I was dreading making the buttonholes on this jacket. I was not sure how my sewing machine would handle sewing buttonholes on fleece. Sometimes, even with thin non-stretch fabric, my sewing machine has a mind of its own when it comes to making buttonholes and sews whatever it wants to. To help combat this problem, I made horizontal buttonholes, and held my breath as the buttonholes were sewn, but my sewing machine did great and the buttonholes turned out just fine.

DSCN3413If I had known then, at the beginning of the sewing of this jacket, what I know now, nearing the end of the sewing of the jacket, I would have added piping to the peter pan collar to coordinate with the finished design of jacket. It would have been really cute to have had the bright yellow piping around the collar to match the piping on the pockets and the bias tape on the sleeve. This is definitely something I will keep in mind for the next jacket.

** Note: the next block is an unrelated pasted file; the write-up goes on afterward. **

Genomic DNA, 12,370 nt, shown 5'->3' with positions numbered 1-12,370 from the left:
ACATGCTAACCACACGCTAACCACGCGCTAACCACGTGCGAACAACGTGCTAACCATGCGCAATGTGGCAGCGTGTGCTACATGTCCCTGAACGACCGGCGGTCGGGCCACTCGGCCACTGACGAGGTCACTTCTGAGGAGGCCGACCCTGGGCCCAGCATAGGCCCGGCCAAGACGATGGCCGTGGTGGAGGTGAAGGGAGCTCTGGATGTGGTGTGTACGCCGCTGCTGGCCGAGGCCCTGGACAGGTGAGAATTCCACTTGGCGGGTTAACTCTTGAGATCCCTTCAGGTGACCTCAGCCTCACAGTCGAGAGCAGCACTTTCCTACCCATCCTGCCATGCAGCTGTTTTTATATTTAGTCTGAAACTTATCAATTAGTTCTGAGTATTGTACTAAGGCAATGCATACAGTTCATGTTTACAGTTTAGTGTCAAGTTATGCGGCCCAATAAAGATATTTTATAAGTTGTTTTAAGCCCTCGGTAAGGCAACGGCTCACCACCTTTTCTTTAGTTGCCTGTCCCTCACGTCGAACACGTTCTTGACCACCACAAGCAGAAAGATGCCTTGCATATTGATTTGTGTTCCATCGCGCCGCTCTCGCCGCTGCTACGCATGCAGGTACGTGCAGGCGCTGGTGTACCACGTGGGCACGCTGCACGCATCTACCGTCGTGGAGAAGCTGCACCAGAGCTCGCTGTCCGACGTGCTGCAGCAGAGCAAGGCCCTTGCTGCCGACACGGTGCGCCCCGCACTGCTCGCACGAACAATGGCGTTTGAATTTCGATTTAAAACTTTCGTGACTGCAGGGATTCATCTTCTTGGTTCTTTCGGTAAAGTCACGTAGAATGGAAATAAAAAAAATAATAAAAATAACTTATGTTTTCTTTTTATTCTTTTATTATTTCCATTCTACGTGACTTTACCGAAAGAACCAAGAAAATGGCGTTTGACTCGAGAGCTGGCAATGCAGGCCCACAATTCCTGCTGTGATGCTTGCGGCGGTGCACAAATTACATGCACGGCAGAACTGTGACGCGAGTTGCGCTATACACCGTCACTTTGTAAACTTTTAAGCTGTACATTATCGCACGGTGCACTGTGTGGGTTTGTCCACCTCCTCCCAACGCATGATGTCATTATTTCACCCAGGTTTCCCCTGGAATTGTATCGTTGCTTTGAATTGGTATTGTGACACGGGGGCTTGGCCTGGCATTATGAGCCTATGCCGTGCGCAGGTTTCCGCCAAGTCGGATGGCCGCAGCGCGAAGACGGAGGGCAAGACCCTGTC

DSCN3416With the sewing on of the last button, the jacket was finally done!

The making of this jacket was a learning experience from the beginning to the end, from the cutting of the fleece, to the sewing of a back facing, to the piping curved pockets to the designing of the fleece cuffs. There were many lessons learned on this fleece jacket.

All in all, I think the jacket is very cute and I hope some little girl will be willing to wear it and will enjoy it!

Until next time, sew forth and fleece on!

Advertisements

Girl’s Fleece Jacket (Done Backwards) – Part 1